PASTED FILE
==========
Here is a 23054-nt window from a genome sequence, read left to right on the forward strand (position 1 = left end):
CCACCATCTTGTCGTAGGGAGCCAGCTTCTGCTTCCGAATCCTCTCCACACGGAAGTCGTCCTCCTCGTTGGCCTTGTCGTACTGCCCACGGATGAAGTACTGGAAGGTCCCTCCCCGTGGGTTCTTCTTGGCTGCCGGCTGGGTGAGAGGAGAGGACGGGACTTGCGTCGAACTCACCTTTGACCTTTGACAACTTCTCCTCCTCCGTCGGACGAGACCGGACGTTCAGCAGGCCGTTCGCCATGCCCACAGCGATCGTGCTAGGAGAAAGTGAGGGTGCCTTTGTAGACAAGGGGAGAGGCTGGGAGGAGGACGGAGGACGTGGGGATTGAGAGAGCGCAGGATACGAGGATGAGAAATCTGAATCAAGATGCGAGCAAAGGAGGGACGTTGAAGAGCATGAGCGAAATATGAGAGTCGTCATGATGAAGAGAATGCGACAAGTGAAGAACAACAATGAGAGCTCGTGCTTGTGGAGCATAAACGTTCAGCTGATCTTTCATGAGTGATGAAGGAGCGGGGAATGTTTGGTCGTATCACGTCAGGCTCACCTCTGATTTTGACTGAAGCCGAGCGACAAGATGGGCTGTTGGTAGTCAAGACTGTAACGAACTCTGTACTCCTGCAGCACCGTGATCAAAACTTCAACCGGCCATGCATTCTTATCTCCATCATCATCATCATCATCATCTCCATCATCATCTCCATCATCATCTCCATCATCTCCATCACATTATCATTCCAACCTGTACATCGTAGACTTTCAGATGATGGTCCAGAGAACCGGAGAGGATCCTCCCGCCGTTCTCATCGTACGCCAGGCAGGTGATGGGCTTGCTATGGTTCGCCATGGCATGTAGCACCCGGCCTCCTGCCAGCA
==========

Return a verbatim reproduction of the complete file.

Here is a 23054-nt window from a genome sequence, read left to right on the forward strand (position 1 = left end):
CCACCATCTTGTCGTAGGGAGCCAGCTTCTGCTTCCGAATCCTCTCCACACGGAAGTCGTCCTCCTCGTTGGCCTTGTCGTACTGCCCACGGATGAAGTACTGGAAGGTCCCTCCCCGTGGGTTCTTCTTGGCTGCCGGCTGGGTGAGAGGAGAGGACGGGACTTGCGTCGAACTCACCTTTGACCTTTGACAACTTCTCCTCCTCCGTCGGACGAGACCGGACGTTCAGCAGGCCGTTCGCCATGCCCACAGCGATCGTGCTAGGAGAAAGTGAGGGTGCCTTTGTAGACAAGGGGAGAGGCTGGGAGGAGGACGGAGGACGTGGGGATTGAGAGAGCGCAGGATACGAGGATGAGAAATCTGAATCAAGATGCGAGCAAAGGAGGGACGTTGAAGAGCATGAGCGAAATATGAGAGTCGTCATGATGAAGAGAATGCGACAAGTGAAGAACAACAATGAGAGCTCGTGCTTGTGGAGCATAAACGTTCAGCTGATCTTTCATGAGTGATGAAGGAGCGGGGAATGTTTGGTCGTATCACGTCAGGCTCACCTCTGATTTTGACTGAAGCCGAGCGACAAGATGGGCTGTTGGTAGTCAAGACTGTAACGAACTCTGTACTCCTGCAGCACCGTGATCAAAACTTCAACCGGCCATGCATTCTTATCTCCATCATCATCATCATCATCATCTCCATCATCATCTCCATCATCATCTCCATCATCTCCATCACATTATCATTCCAACCTGTACATCGTAGACTTTCAGATGATGGTCCAGAGAACCGGAGAGGATCCTCCCGCCGTTCTCATCGTACGCCAGGCAGGTGATGGGCTTGCTATGGTTCGCCATGGCATGTAGCACCCGGCCTCCTGCCAGCA